Content that belongs in Safety in Laboratories section (safety/lab)

Chemical Hazards

Identifying the Chemical Hazards

The hazard associated with a chemical depends on:

  • what the specific chemical is
  • what chemical(s) it is mixed with, if any, and
  • the relative proportion of the chemical, if it is in a mixture or solution.

Always consider not only what the chemical is, but what concentration you are using when evaluating the hazard.  This is important when reviewing chemical safety reference information such as technical data sheet or Safety Data Sheet (SDS). 

Head Protection

Head Protection

When working with any moving parts or open flames, long hair must be pulled back. Pulling back long hair will also help to protect against exposure to hazardous materials. Do not tough your face or hair while wearing lab gloves.


Anesthetic Gas Use

Halogenated anesthetics, such as isoflurane, are used as an animal anesthetic. These anesthetics are effected for the most part free of adverse effects on the animals to which they are administered. 

Laboratory Microwave Ovens

Household appliances are not designed to withstand the hazardous materials utilized in a lab nor the processes in which they are utilized. Household microwaves should not be used in a laboratory.

Microwave ovens are used for heating and defrosting in laboratories. However, improper use of a microwave can pose a number of hazards including:

Hot Plate Safety

Read the recent survey conducted about the hazards of hotplates.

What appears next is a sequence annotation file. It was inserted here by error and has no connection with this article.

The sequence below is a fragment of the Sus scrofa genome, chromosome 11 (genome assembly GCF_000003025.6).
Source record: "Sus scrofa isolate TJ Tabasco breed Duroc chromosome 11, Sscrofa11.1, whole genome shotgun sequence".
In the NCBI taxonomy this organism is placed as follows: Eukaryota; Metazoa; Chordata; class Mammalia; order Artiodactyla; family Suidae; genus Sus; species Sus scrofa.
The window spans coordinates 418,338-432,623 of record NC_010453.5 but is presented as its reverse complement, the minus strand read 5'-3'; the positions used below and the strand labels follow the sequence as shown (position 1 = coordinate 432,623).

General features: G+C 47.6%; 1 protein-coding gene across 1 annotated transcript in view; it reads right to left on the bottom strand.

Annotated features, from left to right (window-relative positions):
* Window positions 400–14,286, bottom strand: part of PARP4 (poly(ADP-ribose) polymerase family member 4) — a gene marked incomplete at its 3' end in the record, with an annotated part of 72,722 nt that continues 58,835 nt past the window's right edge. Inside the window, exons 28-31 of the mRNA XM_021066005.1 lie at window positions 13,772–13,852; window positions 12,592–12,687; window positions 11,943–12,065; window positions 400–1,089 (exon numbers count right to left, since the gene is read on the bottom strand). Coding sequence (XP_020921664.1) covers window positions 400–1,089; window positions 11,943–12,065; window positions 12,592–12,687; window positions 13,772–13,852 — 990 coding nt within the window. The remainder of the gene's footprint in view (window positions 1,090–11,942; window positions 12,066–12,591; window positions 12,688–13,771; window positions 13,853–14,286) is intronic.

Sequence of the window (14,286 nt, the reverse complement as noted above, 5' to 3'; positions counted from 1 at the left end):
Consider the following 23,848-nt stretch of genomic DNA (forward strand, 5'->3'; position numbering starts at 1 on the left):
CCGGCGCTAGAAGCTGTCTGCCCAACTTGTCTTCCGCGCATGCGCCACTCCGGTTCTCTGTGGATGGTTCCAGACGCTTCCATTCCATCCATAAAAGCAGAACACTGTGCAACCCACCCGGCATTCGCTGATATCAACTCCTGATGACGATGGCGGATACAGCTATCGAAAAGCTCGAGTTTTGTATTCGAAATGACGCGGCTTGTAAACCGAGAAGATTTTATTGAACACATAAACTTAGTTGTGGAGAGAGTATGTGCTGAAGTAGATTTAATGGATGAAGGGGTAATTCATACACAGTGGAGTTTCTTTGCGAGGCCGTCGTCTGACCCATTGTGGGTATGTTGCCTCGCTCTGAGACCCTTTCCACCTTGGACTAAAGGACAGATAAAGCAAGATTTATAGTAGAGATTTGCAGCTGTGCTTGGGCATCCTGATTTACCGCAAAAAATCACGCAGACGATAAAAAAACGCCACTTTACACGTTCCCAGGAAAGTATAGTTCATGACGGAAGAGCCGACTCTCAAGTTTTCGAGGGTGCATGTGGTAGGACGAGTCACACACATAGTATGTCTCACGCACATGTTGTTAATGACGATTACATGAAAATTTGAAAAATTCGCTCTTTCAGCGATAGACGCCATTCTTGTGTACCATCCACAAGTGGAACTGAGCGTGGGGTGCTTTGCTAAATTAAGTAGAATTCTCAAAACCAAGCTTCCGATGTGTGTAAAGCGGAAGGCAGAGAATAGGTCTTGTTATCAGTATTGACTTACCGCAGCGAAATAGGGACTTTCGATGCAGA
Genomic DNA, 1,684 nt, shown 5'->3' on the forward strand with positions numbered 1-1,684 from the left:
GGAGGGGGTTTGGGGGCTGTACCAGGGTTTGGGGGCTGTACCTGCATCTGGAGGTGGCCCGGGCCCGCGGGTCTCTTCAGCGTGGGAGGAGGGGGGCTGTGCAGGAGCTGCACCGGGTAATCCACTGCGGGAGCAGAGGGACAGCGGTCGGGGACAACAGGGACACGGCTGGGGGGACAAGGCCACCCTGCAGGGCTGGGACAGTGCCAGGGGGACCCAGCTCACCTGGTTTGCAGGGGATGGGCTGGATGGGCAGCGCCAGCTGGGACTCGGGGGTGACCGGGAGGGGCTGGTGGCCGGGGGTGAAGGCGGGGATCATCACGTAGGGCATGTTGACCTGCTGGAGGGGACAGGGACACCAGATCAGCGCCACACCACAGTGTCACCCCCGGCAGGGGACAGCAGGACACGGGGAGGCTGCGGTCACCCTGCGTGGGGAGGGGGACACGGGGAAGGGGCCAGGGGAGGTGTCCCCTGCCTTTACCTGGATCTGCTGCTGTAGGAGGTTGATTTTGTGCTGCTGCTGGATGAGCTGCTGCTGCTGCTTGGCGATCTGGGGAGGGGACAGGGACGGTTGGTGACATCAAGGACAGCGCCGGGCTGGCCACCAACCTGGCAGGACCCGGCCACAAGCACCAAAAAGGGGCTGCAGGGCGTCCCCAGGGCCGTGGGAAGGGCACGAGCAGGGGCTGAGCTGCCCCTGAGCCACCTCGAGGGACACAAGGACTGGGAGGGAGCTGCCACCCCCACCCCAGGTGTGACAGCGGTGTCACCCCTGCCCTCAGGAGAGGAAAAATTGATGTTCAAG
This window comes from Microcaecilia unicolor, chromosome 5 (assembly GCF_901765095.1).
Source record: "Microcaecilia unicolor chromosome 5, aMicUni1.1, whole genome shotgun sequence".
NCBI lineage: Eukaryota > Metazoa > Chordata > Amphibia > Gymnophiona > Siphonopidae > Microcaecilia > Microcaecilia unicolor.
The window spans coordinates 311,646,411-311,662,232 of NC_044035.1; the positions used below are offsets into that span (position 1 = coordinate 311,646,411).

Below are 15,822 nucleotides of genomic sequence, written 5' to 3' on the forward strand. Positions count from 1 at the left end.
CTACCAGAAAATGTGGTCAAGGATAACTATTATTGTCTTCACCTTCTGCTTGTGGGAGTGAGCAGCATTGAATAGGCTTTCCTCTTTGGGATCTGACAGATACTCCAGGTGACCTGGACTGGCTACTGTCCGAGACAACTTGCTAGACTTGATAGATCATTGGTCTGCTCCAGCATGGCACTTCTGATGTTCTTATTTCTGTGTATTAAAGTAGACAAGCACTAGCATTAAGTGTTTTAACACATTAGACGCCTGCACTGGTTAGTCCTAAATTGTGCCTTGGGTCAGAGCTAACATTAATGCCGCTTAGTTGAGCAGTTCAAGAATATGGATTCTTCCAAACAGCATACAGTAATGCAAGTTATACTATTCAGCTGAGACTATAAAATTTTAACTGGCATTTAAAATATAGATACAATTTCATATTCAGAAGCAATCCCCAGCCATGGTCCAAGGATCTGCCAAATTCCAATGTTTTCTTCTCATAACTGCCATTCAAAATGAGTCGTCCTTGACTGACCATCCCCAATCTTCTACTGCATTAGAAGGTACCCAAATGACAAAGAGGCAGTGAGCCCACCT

This survey collected information from research institutions that have experienced electrical and electronic hot plate malfunctions that may or may not have resulted in equipment and facility damages. 

Ovens, Dryers, and Washers

Laboratory dryers, ovens, and washers are used for the washing and drying of glassware and plastic and for removing water or other solvents from chemical samples.


Autoclave Safety

Autoclaves are common in research labs on campus and are used to sterilize glassware, lab instrumentation, and solutions. If you are using an autoclave to deactivate biohazardous waste, please contact UVM's Biosafety Officer.

While the controls for different brands of autoclaves may have their own unique characteristics for loading, load sizes, cycle types, and cycle settings, autoclave hazards remain the same.


Bare feet, sandals, and open-toed shoes are not permitted while working in any UVM laboratory because there is often the potential for an exposure to hazardous materials and physical hazards. 

Formaldehyde Program

This page, along with the referenced training course, constitute UVM's program to comply with OSHA's Formaldehyde standard at 29 CFR 1910.1048

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